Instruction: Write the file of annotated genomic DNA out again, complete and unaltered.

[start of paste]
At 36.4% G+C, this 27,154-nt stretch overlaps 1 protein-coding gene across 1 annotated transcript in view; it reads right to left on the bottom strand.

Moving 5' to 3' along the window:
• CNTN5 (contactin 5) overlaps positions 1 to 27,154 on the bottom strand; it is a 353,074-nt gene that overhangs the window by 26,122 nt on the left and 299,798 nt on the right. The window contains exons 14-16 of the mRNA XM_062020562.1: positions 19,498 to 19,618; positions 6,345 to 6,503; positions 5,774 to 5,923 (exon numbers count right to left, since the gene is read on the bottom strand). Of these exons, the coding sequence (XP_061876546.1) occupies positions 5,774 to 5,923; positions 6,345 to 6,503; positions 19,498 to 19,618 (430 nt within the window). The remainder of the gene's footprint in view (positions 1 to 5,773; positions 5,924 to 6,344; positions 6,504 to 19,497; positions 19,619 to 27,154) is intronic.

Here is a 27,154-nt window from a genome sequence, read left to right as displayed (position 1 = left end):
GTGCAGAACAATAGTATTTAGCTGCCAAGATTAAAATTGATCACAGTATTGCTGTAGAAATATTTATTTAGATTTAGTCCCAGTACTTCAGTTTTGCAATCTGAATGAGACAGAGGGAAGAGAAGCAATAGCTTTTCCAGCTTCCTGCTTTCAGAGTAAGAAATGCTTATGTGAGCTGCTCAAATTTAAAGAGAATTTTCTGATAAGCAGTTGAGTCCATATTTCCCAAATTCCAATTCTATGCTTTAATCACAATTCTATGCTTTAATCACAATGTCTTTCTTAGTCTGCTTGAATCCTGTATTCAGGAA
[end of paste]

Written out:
At 36.4% G+C, this 27,154-nt stretch overlaps 1 protein-coding gene across 1 annotated transcript in view; it reads right to left on the bottom strand.

Moving 5' to 3' along the window:
• CNTN5 (contactin 5) overlaps positions 1 to 27,154 on the bottom strand; it is a 353,074-nt gene that overhangs the window by 26,122 nt on the left and 299,798 nt on the right. The window contains exons 14-16 of the mRNA XM_062020562.1: positions 19,498 to 19,618; positions 6,345 to 6,503; positions 5,774 to 5,923 (exon numbers count right to left, since the gene is read on the bottom strand). Of these exons, the coding sequence (XP_061876546.1) occupies positions 5,774 to 5,923; positions 6,345 to 6,503; positions 19,498 to 19,618 (430 nt within the window). The remainder of the gene's footprint in view (positions 1 to 5,773; positions 5,924 to 6,344; positions 6,504 to 19,497; positions 19,619 to 27,154) is intronic.

Here is a 27,154-nt window from a genome sequence, read left to right as displayed (position 1 = left end):
GTGCAGAACAATAGTATTTAGCTGCCAAGATTAAAATTGATCACAGTATTGCTGTAGAAATATTTATTTAGATTTAGTCCCAGTACTTCAGTTTTGCAATCTGAATGAGACAGAGGGAAGAGAAGCAATAGCTTTTCCAGCTTCCTGCTTTCAGAGTAAGAAATGCTTATGTGAGCTGCTCAAATTTAAAGAGAATTTTCTGATAAGCAGTTGAGTCCATATTTCCCAAATTCCAATTCTATGCTTTAATCACAATTCTATGCTTTAATCACAATGTCTTTCTTAGTCTGCTTGAATCCTGTATTCAGGAA